“Aging is a huge problem here,” he says, because, “all the younger people have left for the cities.” To reverse that trend, he explains, will require agriculture to become an attractive career choice. “No one will be willing to take over fields if we don’t have an organization that pays salaries and provides a stable working environment.”

Yashiro Village, Yamaguchi Prefecture

Farm Tsuru no Sato is a farming corporation in Yamaguchi’s Yashiro region. CEO Iwao Onaka tells SAKETIMES that the company currently manages around 40 hectares of fields for local farmers. Yashiro is a farming community in the mountains of Shunan City, where many of the farmers are well into their 70s and can no longer handle the hard labor of farming. Tsuru no Sato plants their fields with table rice, soybeans, barley, and also Yamadanishiki for sake brewing. The company has eight full time employees, and apart from the CEO, all are in their 30s or 40s. Onaka goes out of his way to recruit younger people to come to Yashiro and take up the job. One of those employees is Shintaro Jinda, the current head of the company’s Yamadanishiki fields, and at 34 years old, one of the youngest farmers in the area.

Jinda came on board as a full time employee on recommendation from a friend. He had not been a farmer before, but was involved in the rice business as an inspector. He feels that the corporate approach to farming is a net positive.

“It’s good that farming is changing from the old way, where it was only a family business and you couldn’t choose whether or not to be a farmer,” he says. “We should let people do what they want, because the ones who actually want to do the work will be better at it.”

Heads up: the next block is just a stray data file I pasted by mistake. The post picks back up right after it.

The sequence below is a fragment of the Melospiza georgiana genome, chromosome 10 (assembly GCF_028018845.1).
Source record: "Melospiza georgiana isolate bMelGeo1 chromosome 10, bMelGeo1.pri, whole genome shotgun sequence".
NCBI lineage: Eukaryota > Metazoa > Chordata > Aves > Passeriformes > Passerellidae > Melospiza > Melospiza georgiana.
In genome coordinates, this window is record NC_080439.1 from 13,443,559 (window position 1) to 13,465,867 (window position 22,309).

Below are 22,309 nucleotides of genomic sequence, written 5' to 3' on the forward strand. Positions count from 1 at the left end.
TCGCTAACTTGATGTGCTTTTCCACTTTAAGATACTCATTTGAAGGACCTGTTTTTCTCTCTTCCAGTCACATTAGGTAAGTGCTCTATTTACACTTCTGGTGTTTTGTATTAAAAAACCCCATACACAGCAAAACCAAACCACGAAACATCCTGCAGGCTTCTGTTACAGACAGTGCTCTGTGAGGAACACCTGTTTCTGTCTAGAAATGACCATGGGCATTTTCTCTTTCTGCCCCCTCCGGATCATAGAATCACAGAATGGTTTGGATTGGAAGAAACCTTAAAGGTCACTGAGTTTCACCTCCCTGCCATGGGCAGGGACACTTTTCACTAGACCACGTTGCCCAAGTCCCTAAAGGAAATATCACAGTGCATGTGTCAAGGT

Shintaro Jinda, Farm Tsuru no Sato

But how do these corporations find people who want to do the work, like Jinda? A stable income seems to be one possible answer. Nagayama comments, “If we don’t incorporate properly… and make farming a salary-based business, I don’t think the younger generation will ever enter the farming industry again.”

Have a Drink for the Future of Japan’s Rice Farming

As with any business, agricultural corporations need profit to pay those salaries. Sake rice in general, and Yamadanishiki in particular, is popular, despite its notorious cultivation difficulty, precisely because of its high income potential. 

“We only have 2.1 hectares of Yamadanishiki right now, but we are ready to plant more if the demand is there, even though it falls over so easily,” says Onaka. “Because it sells for so much!” 

MAFF data shows that the 2020 price for Hyogo-grown Yamadanishiki was ¥23,700 (approx. US$215) per 60 kg unit, compared to an average of ¥13,837 (US$125) for common table rice. Even with the harder work involved, that huge price difference is incentive for both individual and corporate farmers to make the effort, but only if the rice will sell.

An increased demand for Yamadanishiki, and other high-priced sake rice varieties, will help build stable income for these farming corporations, and so create an attractive working environment for young people. In other words, drinking more sake is one clear way to help support a future for Japan’s farmers.